In the meantime, a Jackal, by name Deergharava, prowling about in search of prey, discovered the Deer, the Huntsman, and the Boar; and having observed them, he said to himself: “Here is a fine feast prepared for me; with their flesh I shall have food to eat. The Man will last me for a whole month, and the Deer and the Boar for two more; then the Serpent will serve me a day; and let me taste the bow-string too. But, in the first place, let me try that which is the least savoury. Suppose, then, I eat this catgut line which is fastened to the bow”: saying so, he drew near to eat it; but the instant he had bit the line in two, he was torn asunder by the spring of the bow; and he was reduced to the state of the five elements. I say, therefore, “A hoard should always be made; but not too great a hoard.”
The Elephant and the Jackal
That which cannot be effected by force may be achieved by cunning. An Elephant was killed by a Jackal, in going over a swampy place.
In the forest Brahmaranya there was an Elephant, whose name was Karphooratilaka, who having been observed by the jackals, they all determined that if he could by any stratagem be killed, he would be four months’ provisions for them all. One of them, who was of exceeding vicious inclination and by nature treacherous, declared that he would engage, by the strength of his own judgment, to effect his death. Some time after, this deceitful wretch went up to the Elephant, and having saluted him, said: “Godlike sir! Condescend to grant me an audience.” “Who art thou?” demanded the Elephant, “and whence comest thou?” “My name,” replied he, “is Kshudrabuddhi, a jackal, sent into thy presence by all the inhabitants of the forest, assembled for that purpose, to represent that, as it is not expedient to reside in so large a forest as this without a chief, your Highness, endued with all the cardinal virtues, hath been selected to be anointed Rajah of the Woods. Then, that we may not lose the lucky moment,” continued the Jackal, “be pleased to follow quickly.” Saying this, he cocked his tail and went away.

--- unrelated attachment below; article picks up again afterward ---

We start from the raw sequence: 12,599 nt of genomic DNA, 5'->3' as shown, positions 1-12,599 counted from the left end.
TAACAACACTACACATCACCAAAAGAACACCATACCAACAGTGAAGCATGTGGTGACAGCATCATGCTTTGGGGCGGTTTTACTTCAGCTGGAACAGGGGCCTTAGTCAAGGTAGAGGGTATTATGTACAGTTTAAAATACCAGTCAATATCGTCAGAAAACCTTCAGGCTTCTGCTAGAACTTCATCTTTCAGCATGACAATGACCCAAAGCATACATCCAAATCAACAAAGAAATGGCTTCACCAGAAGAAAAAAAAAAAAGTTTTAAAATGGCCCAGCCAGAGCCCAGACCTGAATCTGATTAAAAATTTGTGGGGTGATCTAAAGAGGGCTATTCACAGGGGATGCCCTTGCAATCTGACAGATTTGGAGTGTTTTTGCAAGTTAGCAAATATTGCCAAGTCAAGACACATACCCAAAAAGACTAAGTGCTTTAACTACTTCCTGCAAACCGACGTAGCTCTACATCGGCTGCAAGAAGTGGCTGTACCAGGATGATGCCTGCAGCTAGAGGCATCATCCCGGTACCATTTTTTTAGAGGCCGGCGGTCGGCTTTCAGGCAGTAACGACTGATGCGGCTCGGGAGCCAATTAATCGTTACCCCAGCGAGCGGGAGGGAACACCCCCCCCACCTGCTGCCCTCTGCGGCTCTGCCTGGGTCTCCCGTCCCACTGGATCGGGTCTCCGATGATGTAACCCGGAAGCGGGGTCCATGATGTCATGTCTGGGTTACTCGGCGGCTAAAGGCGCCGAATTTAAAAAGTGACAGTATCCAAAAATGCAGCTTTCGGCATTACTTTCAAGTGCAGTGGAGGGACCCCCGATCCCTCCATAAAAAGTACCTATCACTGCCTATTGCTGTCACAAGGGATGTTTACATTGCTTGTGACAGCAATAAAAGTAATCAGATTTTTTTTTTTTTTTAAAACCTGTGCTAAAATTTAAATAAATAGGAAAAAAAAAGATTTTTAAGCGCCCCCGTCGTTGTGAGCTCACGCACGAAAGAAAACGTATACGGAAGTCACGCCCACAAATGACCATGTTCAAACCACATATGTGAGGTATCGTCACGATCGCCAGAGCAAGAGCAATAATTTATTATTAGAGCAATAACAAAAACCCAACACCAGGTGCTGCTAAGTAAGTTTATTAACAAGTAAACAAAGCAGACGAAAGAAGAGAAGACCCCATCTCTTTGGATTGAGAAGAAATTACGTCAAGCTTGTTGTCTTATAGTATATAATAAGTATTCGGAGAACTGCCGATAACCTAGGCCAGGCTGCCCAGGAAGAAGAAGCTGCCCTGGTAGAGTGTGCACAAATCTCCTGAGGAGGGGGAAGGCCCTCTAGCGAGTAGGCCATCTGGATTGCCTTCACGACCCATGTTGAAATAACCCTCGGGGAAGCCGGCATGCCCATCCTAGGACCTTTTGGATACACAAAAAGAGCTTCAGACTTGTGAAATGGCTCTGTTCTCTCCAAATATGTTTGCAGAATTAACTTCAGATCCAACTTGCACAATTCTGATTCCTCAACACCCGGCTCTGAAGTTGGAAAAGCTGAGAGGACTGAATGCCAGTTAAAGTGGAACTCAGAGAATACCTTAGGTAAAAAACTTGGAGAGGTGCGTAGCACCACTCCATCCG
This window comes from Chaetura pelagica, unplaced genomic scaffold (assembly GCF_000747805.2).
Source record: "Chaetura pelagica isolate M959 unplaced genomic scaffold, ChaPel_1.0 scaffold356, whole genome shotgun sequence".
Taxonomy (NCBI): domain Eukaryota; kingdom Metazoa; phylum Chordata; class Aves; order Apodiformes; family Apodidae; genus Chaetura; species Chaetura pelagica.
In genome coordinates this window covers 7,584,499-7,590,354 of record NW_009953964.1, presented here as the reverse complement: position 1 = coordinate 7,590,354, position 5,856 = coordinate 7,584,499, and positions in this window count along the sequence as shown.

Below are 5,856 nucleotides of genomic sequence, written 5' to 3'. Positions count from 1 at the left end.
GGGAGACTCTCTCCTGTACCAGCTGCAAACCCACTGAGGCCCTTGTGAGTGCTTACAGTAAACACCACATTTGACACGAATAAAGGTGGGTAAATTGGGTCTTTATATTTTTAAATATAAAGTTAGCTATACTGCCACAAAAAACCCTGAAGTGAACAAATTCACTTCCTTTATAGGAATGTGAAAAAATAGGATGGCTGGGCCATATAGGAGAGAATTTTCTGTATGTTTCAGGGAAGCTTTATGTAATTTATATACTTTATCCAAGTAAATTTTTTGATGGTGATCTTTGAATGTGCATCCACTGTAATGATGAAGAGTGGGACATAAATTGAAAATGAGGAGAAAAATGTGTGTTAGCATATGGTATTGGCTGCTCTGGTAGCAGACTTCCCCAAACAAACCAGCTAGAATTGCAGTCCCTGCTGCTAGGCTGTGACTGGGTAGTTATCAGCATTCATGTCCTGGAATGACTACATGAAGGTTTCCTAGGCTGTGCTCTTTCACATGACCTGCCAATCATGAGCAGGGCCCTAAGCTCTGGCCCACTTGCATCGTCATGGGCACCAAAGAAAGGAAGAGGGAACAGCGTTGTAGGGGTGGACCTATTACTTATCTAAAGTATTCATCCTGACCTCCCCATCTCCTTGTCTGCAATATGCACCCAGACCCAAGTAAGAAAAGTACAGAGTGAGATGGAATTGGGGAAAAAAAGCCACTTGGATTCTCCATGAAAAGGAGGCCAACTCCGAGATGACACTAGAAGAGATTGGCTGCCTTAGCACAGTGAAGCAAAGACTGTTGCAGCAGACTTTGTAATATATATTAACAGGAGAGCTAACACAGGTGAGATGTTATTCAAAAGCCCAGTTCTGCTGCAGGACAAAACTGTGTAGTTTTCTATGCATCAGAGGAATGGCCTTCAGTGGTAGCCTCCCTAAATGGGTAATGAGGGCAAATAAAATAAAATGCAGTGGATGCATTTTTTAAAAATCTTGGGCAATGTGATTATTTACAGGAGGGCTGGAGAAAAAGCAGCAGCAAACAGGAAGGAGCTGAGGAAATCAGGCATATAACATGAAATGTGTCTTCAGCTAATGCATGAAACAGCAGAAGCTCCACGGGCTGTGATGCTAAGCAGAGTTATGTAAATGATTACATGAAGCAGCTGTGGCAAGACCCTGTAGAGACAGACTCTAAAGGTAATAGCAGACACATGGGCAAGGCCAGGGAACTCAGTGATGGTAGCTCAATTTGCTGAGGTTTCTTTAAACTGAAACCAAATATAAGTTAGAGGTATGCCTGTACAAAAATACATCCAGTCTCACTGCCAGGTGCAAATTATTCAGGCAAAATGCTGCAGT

The Elephant, whose reason was perverted by the lust of power, took the same road as the Jackal, and followed him so exactly that, at length, he stuck fast in a great mire. “O my friend!” cried the Elephant, “what is to be done in this disaster? I am sinking in a deep mire!”
The Jackal laughed, and said: “Please, your divine Highness, take hold of my tail with your trunk, and get out! This is the fruit of those words which thou didst place confidence in.”
As often as thou shalt be deprived of the society of the good, so often shalt thou fall into the company of knaves.
After a few days, the Elephant dying for want of food, his flesh was devoured by the Jackals. I say, therefore: “That which cannot be effected by force, may be achieved by cunning.”